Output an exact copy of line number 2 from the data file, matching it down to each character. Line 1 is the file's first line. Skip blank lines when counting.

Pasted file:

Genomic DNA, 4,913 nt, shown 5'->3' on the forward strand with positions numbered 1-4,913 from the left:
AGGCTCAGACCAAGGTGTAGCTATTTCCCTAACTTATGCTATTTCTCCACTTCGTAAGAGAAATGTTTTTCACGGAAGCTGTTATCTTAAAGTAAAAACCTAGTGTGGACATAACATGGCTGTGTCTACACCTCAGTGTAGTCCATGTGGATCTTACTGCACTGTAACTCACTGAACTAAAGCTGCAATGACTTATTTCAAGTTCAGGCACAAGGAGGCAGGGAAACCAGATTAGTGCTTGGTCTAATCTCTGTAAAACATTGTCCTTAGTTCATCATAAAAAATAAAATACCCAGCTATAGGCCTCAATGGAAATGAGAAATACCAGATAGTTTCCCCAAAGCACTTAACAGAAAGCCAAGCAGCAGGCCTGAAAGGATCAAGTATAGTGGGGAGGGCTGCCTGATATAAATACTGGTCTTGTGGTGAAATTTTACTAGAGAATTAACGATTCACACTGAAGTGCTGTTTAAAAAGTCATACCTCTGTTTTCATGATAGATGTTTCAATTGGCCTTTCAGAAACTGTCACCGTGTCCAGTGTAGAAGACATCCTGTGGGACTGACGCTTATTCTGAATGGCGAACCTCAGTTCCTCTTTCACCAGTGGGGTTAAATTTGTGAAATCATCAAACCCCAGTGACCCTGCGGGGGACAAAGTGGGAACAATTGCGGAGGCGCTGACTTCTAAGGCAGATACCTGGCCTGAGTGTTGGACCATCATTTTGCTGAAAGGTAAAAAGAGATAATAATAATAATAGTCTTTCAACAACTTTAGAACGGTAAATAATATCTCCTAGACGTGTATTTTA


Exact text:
AGGCTCAGACCAAGGTGTAGCTATTTCCCTAACTTATGCTATTTCTCCACTTCGTAAGAGAAATGTTTTTCACGGAAGCTGTTATCTTAAAGTAAAAACCTAGTGTGGACATAACATGGCTGTGTCTACACCTCAGTGTAGTCCATGTGGATCTTACTGCACTGTAACTCACTGAACTAAAGCTGCAATGACTTATTTCAAGTTCAGGCACAAGGAGGCAGGGAAACCAGATTAGTGCTTGGTCTAATCTCTGTAAAACATTGTCCTTAGTTCATCATAAAAAATAAAATACCCAGCTATAGGCCTCAATGGAAATGAGAAATACCAGATAGTTTCCCCAAAGCACTTAACAGAAAGCCAAGCAGCAGGCCTGAAAGGATCAAGTATAGTGGGGAGGGCTGCCTGATATAAATACTGGTCTTGTGGTGAAATTTTACTAGAGAATTAACGATTCACACTGAAGTGCTGTTTAAAAAGTCATACCTCTGTTTTCATGATAGATGTTTCAATTGGCCTTTCAGAAACTGTCACCGTGTCCAGTGTAGAAGACATCCTGTGGGACTGACGCTTATTCTGAATGGCGAACCTCAGTTCCTCTTTCACCAGTGGGGTTAAATTTGTGAAATCATCAAACCCCAGTGACCCTGCGGGGGACAAAGTGGGAACAATTGCGGAGGCGCTGACTTCTAAGGCAGATACCTGGCCTGAGTGTTGGACCATCATTTTGCTGAAAGGTAAAAAGAGATAATAATAATAATAGTCTTTCAACAACTTTAGAACGGTAAATAATATCTCCTAGACGTGTATTTTA